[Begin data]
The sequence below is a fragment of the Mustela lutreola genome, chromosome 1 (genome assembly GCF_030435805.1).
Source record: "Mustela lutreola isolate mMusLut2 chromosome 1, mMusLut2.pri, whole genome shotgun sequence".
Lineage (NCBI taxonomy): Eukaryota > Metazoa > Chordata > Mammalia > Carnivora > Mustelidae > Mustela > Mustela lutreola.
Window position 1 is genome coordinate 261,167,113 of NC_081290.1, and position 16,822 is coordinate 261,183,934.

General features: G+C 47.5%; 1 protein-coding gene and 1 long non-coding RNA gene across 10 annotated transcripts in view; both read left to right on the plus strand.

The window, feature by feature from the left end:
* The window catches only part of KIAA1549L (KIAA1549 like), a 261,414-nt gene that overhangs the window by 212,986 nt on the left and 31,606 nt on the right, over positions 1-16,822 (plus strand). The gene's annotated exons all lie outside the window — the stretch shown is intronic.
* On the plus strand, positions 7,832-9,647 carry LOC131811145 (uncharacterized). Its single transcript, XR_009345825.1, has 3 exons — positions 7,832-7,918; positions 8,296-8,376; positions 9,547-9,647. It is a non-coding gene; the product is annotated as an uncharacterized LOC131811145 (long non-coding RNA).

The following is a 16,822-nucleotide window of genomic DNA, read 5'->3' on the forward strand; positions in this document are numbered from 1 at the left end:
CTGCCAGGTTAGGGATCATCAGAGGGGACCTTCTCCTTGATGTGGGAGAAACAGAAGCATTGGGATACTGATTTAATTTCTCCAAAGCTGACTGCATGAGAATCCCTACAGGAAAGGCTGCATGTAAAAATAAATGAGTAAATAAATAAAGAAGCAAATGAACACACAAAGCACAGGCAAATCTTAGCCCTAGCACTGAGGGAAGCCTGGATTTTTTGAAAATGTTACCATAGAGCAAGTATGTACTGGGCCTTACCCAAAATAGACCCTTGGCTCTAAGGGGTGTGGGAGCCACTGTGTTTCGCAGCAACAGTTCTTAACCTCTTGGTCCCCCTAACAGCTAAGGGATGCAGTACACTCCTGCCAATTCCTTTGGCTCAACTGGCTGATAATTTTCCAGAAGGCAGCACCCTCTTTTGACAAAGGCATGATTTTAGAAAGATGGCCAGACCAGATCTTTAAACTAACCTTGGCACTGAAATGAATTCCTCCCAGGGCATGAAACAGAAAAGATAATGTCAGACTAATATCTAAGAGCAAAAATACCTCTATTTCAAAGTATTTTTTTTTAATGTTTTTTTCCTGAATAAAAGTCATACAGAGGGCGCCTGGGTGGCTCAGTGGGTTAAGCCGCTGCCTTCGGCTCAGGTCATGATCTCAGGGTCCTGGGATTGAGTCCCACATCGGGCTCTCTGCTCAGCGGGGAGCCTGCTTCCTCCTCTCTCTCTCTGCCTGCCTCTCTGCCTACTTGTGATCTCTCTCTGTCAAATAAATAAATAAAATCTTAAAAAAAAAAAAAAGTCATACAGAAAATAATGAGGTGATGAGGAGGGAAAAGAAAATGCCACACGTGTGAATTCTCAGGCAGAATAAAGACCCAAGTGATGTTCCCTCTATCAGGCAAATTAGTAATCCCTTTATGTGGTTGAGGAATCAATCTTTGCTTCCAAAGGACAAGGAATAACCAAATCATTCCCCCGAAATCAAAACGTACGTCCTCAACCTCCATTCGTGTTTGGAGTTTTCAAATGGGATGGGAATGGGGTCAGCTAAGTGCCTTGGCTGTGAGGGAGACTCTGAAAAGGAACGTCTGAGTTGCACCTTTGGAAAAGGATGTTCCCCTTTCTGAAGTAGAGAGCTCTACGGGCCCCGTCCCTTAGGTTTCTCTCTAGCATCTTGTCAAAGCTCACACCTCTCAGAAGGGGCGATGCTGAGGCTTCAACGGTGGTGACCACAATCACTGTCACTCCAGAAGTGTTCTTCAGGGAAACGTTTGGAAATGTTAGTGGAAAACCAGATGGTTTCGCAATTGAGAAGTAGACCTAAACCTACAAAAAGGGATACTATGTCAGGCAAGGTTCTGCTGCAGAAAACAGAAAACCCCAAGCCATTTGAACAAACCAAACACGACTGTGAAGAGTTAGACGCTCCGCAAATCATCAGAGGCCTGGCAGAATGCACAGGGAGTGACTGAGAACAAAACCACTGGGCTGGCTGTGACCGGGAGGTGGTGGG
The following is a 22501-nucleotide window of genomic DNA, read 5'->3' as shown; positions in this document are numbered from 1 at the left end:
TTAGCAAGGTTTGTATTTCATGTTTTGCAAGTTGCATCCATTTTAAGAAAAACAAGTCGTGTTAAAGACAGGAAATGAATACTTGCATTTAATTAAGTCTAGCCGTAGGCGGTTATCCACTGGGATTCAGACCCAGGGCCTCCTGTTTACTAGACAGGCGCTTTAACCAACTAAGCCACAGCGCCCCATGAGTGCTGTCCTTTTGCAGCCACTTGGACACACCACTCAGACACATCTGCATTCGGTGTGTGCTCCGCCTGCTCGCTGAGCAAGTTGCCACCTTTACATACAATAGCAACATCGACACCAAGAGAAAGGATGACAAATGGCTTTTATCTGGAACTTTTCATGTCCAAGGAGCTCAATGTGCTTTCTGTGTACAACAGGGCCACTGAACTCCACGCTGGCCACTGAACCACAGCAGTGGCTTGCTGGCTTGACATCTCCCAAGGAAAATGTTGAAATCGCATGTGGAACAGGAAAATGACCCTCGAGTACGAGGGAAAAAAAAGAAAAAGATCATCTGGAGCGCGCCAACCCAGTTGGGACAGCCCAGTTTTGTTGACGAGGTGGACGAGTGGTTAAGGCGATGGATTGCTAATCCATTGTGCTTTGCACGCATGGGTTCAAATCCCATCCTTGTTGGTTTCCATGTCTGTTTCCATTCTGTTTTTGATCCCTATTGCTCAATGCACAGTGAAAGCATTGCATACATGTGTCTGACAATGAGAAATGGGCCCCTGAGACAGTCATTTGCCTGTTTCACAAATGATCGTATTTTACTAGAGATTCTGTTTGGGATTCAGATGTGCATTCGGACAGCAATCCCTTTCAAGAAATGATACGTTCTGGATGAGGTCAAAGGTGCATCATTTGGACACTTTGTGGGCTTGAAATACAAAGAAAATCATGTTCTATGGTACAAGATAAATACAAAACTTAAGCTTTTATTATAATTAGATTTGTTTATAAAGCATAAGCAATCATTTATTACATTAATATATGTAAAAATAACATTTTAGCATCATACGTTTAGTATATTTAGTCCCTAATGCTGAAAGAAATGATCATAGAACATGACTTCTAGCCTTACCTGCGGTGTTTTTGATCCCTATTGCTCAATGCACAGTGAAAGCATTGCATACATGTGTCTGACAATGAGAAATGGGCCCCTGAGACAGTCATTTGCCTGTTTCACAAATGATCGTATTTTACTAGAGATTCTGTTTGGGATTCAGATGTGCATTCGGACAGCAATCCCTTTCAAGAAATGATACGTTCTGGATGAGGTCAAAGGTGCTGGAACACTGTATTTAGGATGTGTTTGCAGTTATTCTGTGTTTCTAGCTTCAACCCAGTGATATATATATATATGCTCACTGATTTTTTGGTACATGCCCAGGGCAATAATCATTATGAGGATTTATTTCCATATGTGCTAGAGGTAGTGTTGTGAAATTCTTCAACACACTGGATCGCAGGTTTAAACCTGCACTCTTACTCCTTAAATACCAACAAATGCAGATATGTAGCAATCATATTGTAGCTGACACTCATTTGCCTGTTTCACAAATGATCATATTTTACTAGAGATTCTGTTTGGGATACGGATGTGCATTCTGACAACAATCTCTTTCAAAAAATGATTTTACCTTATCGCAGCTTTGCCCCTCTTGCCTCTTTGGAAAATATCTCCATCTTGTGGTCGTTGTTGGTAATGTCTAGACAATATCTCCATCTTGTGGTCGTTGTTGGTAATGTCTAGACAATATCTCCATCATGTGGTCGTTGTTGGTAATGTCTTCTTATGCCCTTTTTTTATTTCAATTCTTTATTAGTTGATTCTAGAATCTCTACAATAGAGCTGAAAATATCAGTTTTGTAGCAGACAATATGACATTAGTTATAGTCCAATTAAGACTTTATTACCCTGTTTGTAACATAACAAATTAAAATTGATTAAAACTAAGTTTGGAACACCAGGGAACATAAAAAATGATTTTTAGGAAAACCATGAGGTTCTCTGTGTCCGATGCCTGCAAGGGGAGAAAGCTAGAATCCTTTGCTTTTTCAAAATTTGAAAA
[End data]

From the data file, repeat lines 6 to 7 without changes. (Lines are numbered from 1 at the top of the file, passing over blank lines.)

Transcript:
The window, feature by feature from the left end:
* The window catches only part of KIAA1549L (KIAA1549 like), a 261,414-nt gene that overhangs the window by 212,986 nt on the left and 31,606 nt on the right, over positions 1-16,822 (plus strand). The gene's annotated exons all lie outside the window — the stretch shown is intronic.